Myanmar, one year later: what has changed?

In collaboration with Pills of Politics

It was on the morning of Monday 1 February 2021 that the new Union Assembly was to meet for the first time after the 2020 legislative elections, which saw the victory of the National League for Democracy, as Tatmadaw, the army of Myanmar under under the direction of Min. Aung Hlaing, took over power in a coup. The third in the history of Burma after that of 1962 and 1988.

The aim was clear: to assassinate the government of Aung San Suu Kyi, the background was equally clear: the allegations of electoral fraud brought by the army to Suu Kyi itself were rejected by the electoral commission.

This stance triggered the latent merger of the Burmese army, which dismissed President Win Myint and State Councilor Suu Kyi, arresting them along with other leaders of the LND party. Parliament was subsequently dissolved and Tatmadaw declared the institution of a state of emergency for one year, appointing former General Myint Swe as President. ad interim and Min Aung Hlaing as President of the Military Junta and Prime Minister.

After the coup, peaceful mass protests began, which saw the awareness and position of women and young people in particular, against which the military government operated a gruesome and gruesome repression, killing and arresting hundreds and hundreds of protesters, among others. by the resumption of the struggle. Law.

One year later, what has changed in Myanmar? 2021 marks the country because of disturbing socio-political events that have forced the international community to observe the scenario with a long-term vision.

The third coup in the history of the country’s independence marked the birth of a National Unity Government (NUG), but the fragmentation of territory, particularly on a cultural and social level, in addition to the previously known problems, did not allow for political Solid and lasting alliances that cancel out enormous efforts that you are trying to make.

Moreover, there has been a change in the nature of the protests, from a non-violent movement to a first form of armed struggle to pursue the democratic transition, which marks the failure of the primary peaceful perspective. In this regard, there is a limited positive note with the active participation of women in Generation Z in the events; the presence of women in the spring revolution marked the end of misogynistic social norms and attempts to contribute to changing gender stereotypes against female leadership in politics. The new generationif only initially, it will change print and increase the visibility of the problem especially thanks to the use of social media.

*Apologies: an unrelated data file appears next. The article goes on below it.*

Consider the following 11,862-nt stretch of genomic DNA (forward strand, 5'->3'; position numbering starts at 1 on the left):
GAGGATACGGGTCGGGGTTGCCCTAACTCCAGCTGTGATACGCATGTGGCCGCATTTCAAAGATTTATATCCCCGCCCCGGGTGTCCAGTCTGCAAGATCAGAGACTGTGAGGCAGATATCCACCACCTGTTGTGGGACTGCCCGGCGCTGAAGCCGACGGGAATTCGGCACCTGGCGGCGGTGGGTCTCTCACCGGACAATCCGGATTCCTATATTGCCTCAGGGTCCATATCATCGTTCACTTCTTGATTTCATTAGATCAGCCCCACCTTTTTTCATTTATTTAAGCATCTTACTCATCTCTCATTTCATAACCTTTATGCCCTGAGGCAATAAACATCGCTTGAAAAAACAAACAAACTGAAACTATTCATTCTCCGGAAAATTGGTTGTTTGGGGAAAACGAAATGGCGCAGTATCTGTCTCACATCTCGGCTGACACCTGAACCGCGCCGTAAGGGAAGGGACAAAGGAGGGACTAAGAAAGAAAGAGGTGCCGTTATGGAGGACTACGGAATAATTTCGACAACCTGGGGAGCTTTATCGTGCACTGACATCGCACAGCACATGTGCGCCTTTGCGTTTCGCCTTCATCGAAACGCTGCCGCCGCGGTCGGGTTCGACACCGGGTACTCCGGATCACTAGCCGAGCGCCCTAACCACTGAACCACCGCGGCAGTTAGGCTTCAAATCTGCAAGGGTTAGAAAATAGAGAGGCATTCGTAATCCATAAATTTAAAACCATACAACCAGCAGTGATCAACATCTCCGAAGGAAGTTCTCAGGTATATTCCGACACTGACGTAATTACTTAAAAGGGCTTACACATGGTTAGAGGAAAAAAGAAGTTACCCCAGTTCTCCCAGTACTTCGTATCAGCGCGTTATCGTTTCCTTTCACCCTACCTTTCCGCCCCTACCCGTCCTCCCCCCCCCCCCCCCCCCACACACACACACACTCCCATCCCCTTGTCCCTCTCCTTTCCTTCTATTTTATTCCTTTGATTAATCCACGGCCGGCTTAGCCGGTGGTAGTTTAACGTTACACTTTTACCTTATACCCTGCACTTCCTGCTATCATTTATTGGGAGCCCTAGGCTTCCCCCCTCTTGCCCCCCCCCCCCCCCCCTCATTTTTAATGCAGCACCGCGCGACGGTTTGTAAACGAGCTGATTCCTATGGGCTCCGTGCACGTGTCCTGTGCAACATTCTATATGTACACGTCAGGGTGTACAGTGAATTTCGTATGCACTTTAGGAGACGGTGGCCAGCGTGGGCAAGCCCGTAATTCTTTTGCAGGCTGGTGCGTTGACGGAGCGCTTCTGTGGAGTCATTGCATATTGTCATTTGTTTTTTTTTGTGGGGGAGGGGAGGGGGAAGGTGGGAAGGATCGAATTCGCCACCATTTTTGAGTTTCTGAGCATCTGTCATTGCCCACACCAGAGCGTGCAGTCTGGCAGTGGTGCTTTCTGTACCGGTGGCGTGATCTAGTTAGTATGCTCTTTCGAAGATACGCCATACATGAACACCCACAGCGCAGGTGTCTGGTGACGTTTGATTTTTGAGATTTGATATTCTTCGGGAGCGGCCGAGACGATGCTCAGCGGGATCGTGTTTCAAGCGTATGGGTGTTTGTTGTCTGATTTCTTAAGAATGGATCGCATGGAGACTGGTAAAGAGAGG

Nevertheless, as the principle of retaliation teaches by analogy, every action has a consequence. The dynamism and solemnity of women is punished by the mass dismissal of school staff, where the majority of women’s roles are occupied, which not only affects the quality of life of women themselves, but also the education of women. The student. In contrast, the young people personally a online their virtual means of protest are hidden, ie social yes, and removed from the internet connection, as well as the opportunity to make their noise outside Myanmar. As if that were not enough, occupying the country’s internal positions to the outside world became almost impossible after Junta withdrew the licenses and publishing rights of most media outlets and began making arrests in the journalistic segment.

Want to get back to the pivotal question “A year later, what has changed in Myanmar?” It could be said that at the moment the future route of Myanmar remains suspended, ambiguous, unpredictable. What is concrete is that the declared goal of the military junta, to create a democratic and multi-party system, as well as to make free elections short to medium term, is nothing but a lie, a false promise since a democratization process. may not have marked place in an environment of perpetual violation of fundamental human rights, by continuously Escalation Violence, ethnic strife across the country and a renewed unjustified foreign policy that maintain Burmese autonomy at international level.

The downturn and catastrophic movement caused by last year’s coup could not be changed by the international community either, but confirmed by the words of UN Special Rapporteur Tom Andrews at the UN Human Rights Council its will to plan concrete action. help the country emerge from the crisis that is pushing it deeper and deeper into the abyss.

Having no certainty about the imminent future or the distant future of Myanmar and not speculating about it, the main question remains unanswered. It remains only to observe, to question oneself and not to leave the debate and attention to one of the most fragile and volatile countries in the world.

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